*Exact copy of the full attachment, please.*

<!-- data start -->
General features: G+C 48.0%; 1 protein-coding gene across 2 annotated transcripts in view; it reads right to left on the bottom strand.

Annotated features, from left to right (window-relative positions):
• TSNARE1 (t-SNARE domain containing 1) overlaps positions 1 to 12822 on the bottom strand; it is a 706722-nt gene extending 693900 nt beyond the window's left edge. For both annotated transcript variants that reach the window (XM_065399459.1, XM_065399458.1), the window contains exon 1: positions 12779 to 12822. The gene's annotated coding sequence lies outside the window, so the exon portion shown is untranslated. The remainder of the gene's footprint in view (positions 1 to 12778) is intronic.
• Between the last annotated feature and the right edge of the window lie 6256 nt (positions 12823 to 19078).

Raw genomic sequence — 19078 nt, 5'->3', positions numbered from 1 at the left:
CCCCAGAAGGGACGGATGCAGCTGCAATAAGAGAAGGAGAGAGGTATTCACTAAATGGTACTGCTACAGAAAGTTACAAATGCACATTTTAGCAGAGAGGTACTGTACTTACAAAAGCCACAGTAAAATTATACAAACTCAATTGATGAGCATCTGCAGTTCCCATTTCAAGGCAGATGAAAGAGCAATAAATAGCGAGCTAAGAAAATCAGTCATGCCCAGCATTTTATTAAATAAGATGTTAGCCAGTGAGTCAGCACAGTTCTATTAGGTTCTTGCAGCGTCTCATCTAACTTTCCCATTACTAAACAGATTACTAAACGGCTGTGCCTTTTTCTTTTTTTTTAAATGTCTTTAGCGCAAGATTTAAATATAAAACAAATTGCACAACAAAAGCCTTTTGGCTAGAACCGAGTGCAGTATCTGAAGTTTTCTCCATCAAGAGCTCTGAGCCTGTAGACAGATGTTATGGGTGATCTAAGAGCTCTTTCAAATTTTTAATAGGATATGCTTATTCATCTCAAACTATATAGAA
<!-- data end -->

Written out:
General features: G+C 48.0%; 1 protein-coding gene across 2 annotated transcripts in view; it reads right to left on the bottom strand.

Annotated features, from left to right (window-relative positions):
• TSNARE1 (t-SNARE domain containing 1) overlaps positions 1 to 12822 on the bottom strand; it is a 706722-nt gene extending 693900 nt beyond the window's left edge. For both annotated transcript variants that reach the window (XM_065399459.1, XM_065399458.1), the window contains exon 1: positions 12779 to 12822. The gene's annotated coding sequence lies outside the window, so the exon portion shown is untranslated. The remainder of the gene's footprint in view (positions 1 to 12778) is intronic.
• Between the last annotated feature and the right edge of the window lie 6256 nt (positions 12823 to 19078).

Raw genomic sequence — 19078 nt, 5'->3', positions numbered from 1 at the left:
CCCCAGAAGGGACGGATGCAGCTGCAATAAGAGAAGGAGAGAGGTATTCACTAAATGGTACTGCTACAGAAAGTTACAAATGCACATTTTAGCAGAGAGGTACTGTACTTACAAAAGCCACAGTAAAATTATACAAACTCAATTGATGAGCATCTGCAGTTCCCATTTCAAGGCAGATGAAAGAGCAATAAATAGCGAGCTAAGAAAATCAGTCATGCCCAGCATTTTATTAAATAAGATGTTAGCCAGTGAGTCAGCACAGTTCTATTAGGTTCTTGCAGCGTCTCATCTAACTTTCCCATTACTAAACAGATTACTAAACGGCTGTGCCTTTTTCTTTTTTTTTAAATGTCTTTAGCGCAAGATTTAAATATAAAACAAATTGCACAACAAAAGCCTTTTGGCTAGAACCGAGTGCAGTATCTGAAGTTTTCTCCATCAAGAGCTCTGAGCCTGTAGACAGATGTTATGGGTGATCTAAGAGCTCTTTCAAATTTTTAATAGGATATGCTTATTCATCTCAAACTATATAGAA